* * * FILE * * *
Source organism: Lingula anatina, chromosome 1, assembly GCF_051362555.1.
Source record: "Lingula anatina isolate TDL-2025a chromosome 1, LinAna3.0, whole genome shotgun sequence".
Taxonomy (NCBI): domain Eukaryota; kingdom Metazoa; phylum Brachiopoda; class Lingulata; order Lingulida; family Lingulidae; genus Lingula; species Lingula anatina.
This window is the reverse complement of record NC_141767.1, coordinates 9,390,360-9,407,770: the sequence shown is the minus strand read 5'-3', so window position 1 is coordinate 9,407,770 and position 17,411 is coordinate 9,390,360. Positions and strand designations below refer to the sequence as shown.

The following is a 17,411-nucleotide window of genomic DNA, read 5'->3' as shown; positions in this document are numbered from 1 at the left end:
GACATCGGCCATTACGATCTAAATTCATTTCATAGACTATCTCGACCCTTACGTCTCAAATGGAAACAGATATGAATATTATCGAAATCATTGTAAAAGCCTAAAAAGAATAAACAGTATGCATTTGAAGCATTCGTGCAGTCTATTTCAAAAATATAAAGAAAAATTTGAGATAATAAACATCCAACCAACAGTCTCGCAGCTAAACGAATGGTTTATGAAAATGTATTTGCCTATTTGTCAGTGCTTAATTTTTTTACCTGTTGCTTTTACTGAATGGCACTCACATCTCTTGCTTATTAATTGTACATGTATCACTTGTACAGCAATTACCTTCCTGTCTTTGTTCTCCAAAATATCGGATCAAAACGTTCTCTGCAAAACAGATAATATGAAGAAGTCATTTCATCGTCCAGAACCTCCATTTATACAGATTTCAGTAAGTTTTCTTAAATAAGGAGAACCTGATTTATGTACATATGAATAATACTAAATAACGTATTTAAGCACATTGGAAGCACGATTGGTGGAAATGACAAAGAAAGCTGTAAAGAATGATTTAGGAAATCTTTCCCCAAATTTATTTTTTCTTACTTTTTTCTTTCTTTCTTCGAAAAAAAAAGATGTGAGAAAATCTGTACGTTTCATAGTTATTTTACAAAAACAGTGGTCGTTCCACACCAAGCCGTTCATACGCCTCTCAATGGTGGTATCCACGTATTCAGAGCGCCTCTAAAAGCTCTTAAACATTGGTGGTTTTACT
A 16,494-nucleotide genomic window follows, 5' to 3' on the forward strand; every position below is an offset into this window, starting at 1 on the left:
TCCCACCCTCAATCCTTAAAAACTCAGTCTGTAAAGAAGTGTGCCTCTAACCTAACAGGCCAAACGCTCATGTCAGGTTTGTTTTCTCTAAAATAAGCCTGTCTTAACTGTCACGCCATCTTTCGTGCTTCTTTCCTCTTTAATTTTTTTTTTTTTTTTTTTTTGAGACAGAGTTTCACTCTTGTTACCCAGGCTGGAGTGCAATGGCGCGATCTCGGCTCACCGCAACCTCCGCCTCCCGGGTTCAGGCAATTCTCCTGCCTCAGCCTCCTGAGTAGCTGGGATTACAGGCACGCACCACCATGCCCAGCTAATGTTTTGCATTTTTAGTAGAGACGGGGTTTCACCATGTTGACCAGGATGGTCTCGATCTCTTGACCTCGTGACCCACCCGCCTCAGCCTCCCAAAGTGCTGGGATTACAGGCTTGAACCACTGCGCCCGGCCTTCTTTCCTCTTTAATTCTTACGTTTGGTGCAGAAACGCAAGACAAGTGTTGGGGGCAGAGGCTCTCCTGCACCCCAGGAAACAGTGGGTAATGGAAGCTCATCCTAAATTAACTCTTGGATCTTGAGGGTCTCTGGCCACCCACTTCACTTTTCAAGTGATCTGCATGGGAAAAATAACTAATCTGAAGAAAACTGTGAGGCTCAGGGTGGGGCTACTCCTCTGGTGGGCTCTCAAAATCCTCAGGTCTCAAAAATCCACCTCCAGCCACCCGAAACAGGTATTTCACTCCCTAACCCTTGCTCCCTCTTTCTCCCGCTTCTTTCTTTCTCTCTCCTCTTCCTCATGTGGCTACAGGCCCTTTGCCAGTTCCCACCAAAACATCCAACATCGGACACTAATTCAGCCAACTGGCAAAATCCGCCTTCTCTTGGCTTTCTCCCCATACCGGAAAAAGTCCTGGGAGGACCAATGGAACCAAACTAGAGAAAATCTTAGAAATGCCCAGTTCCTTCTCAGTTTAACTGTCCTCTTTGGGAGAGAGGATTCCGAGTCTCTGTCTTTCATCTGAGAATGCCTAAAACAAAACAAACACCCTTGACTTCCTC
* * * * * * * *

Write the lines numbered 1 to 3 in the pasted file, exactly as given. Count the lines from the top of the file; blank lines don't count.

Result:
Source organism: Lingula anatina, chromosome 1, assembly GCF_051362555.1.
Source record: "Lingula anatina isolate TDL-2025a chromosome 1, LinAna3.0, whole genome shotgun sequence".
Taxonomy (NCBI): domain Eukaryota; kingdom Metazoa; phylum Brachiopoda; class Lingulata; order Lingulida; family Lingulidae; genus Lingula; species Lingula anatina.